Driving may be more difficult if you have to travel a great distance, and you have children who can't sit still. Just remember that airlines charge a full fare for children over two years old. I suggest you also keep an eye on some airline specials that let kids fly for free with a paid adult. This can save you quite a bit of money, and Southwest Airlines has been known to do this periodically for their routes to the LA area.
Weekday fares are usually lower than weekend fares. Spend the time to check the online reservation Web sites to see which days are cheapest for you. Since the formula for determining airfare is as secret as the Colonel's eleven herbs and spices, I'm afraid you'll just have to be patient and look around.
Pay or no play in the park. If you want to get into the park, you have to pay your admission. Disneyland is the only place that considers 11-year-olds to be mature enough to be charged a full adult rate. There are occasional specials that allow you to purchase discounted tickets, but these are so few and far between that they can't be counted on. With the opening of Disney's California Adventure, you also don't want to buy just a single-day ticket for $42. A three-day pass is $111 ($15 savings over buying three single-day tickets), and a four-day pass is $137 ($31 savings). Not much, right?
Here's a thought: Is it possible for you to take more than one trip to Disneyland in a 12-month period? For example, if you were to visit the park in May, do you think you might visit the park by May of next year? If so, consider getting yourself an annual pass to the park. The APs are not cheap: A one-park Deluxe AP is currently $139, while a two-park is $199. Although these passes have a few block-out dates during the most popular weekends and holidays, you would have no problem visiting on weekdays.
If you are sure you are returning after one trip, give the annual pass serious consideration.
Food on a Disneyland vacation can easily bust your budget, if not planned carefully. Technically, you are not supposed to bring food into the park. You can however, bring a cooler full of lunch, and leave this in the lockers outside the entrance. There is a nice picnic area in front of Disneyland. If your family is already used to this, no problem. However, there are lots and lots of food temptations throughout the park that are especially enticing for children.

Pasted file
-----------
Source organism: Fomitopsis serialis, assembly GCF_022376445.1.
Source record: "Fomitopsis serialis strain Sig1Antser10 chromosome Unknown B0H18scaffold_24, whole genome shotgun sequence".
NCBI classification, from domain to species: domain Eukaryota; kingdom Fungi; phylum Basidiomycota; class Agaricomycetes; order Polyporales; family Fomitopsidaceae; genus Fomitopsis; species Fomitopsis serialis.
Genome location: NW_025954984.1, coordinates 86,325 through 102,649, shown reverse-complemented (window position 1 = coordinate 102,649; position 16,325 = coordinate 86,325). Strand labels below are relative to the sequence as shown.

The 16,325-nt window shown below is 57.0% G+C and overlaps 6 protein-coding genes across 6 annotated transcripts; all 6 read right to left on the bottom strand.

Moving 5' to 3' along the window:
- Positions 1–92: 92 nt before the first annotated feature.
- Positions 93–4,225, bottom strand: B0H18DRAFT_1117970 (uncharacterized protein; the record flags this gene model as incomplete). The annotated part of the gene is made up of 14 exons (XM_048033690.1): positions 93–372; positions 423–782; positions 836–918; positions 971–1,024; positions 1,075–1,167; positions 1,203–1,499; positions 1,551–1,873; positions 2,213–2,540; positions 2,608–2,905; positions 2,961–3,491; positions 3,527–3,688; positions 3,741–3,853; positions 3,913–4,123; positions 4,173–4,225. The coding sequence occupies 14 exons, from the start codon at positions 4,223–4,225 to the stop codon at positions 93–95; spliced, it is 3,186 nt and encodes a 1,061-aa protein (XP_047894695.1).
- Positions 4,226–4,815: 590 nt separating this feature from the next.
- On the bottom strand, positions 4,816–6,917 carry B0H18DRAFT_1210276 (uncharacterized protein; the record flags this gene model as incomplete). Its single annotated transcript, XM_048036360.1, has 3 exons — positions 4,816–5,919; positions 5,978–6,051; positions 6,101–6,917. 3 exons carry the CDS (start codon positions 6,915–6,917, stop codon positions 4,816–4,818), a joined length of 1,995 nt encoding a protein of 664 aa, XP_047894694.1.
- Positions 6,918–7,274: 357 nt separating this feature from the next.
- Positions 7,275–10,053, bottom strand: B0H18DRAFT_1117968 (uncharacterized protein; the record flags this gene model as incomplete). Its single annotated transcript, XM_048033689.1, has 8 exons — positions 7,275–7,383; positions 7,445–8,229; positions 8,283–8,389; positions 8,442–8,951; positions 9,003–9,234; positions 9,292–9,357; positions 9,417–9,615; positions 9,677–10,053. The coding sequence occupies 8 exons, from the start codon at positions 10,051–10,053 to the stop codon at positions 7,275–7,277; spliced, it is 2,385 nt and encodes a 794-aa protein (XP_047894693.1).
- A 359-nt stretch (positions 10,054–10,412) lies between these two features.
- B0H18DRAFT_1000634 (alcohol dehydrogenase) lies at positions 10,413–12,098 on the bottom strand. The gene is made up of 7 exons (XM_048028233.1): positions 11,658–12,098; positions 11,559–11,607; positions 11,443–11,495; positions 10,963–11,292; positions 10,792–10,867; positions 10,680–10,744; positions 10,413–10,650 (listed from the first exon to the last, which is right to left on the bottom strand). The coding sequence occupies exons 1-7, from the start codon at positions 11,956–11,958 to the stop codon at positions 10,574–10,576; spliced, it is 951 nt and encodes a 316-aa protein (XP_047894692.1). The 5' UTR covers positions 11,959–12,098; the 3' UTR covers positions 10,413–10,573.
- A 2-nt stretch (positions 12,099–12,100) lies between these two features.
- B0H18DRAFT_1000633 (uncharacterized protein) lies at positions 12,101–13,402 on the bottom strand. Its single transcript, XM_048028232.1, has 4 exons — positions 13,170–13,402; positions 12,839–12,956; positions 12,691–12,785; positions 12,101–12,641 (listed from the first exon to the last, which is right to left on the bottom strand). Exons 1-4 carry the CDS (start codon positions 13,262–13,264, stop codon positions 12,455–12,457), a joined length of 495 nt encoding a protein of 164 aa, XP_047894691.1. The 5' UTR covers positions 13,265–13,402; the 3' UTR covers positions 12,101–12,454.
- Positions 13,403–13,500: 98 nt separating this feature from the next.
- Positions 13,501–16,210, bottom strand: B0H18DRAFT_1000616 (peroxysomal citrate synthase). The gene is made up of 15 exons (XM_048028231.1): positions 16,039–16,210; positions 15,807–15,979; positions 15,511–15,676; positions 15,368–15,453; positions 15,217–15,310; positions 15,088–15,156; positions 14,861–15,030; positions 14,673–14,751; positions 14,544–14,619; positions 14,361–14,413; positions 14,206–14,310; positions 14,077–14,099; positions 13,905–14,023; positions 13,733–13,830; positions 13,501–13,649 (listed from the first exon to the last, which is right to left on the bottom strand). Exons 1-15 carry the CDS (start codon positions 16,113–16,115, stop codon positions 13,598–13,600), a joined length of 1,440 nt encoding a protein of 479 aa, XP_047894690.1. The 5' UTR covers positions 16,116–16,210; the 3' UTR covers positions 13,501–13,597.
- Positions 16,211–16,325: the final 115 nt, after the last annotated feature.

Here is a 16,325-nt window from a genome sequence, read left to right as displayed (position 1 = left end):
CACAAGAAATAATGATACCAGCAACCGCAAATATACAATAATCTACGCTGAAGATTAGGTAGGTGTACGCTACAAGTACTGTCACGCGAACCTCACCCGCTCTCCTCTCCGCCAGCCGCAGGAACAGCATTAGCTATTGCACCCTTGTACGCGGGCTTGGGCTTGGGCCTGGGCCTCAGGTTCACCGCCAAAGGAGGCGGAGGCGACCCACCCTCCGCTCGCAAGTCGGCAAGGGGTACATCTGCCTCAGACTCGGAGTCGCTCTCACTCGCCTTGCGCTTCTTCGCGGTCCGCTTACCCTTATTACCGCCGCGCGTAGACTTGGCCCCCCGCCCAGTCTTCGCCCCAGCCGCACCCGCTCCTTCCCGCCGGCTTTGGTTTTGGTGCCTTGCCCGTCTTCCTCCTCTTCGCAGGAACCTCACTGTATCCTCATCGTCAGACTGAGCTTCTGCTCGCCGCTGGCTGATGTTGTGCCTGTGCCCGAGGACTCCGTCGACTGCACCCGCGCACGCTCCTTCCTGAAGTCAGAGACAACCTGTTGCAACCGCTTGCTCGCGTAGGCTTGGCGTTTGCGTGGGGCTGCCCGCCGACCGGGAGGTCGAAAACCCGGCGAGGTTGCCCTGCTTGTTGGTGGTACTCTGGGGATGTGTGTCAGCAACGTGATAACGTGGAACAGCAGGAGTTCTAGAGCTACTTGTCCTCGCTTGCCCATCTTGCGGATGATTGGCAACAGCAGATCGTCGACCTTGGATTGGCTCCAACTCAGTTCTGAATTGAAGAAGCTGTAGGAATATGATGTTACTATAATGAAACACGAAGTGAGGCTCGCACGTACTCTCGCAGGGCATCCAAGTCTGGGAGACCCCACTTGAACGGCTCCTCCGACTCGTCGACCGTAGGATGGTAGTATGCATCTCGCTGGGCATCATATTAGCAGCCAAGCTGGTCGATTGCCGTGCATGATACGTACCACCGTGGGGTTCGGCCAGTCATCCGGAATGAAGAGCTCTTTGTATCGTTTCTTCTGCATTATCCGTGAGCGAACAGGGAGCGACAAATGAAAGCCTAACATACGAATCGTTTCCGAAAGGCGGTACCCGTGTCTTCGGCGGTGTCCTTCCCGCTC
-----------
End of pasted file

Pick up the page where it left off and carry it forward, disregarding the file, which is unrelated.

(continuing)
The best thing to do is to have a good, filling meal in the morning. If you rush to get into the park in the morning, you'll be starving by lunch time. You'll end up paying a lot and waiting in long queues with everyone else who's hungry. Check your motel to see if they offer a continental breakfast. For a family of four, this can easily save you $20 or more each morning. If your room has a microwave and small refrigerator, you can also have quick lunches in your room. This is a good excuse to get away from the park during the hottest time of the day, and give your children a chance to nap (or just play in the pool). Lunch at your room can easily save you $40 or more.
You have quite a bit more options for dinner now that Downtown Disney has opened. Some places like ESPNZone, although a bit pricey, are famous for extra-large servings. Share an entree, or take leftovers back to your room to enjoy the next day.
Be careful with buffets. Unless your party can scarf down a ton of food in one sitting, buffet prices are usually higher than individual entree orders, and worse, you can't take leftovers back to your room. Be creative. If you have leftover chicken from dinner, consider making a chicken salad sandwich for lunch the next day!
Many souvenirs at the park are very expensive. A windbreaker I can pick up for $29 at a local store might go for $70 in the park because it has a Disney character on it. Two things to remember about souvenir- shopping: Many items that make good mementos don't cost a dime, and there are some very inexpensive hidden gems you can pick up at the park. See the sidebar for some examples.
Your children may want to control what souvenirs they get. Setting boundaries (giving them a certain amount of money, then letting them get whatever they want), or helping them earn extra money beforehand may be good solutions, so that you don't find yourself tugged everywhere to buy everything that shines and glitters. Jewel, one of our Magic Years teens here at MousePlanet, will be publishing a column called "Earning Your Own Spending Money."
Part of the reason to be on a budget vacation is so that you can save money to splurge occasionally. If you don't eat out every night while on vacation, you might be able to splurge for a Fantasmic dessert buffet at the Disney Gallery patio, or have a full- course dinner at Hook's Pointe and Wine Cellar restaurant in the Disneyland Hotel. While budget travel usually involves extra planning, you'll be pleased to discover that it's not really that difficult.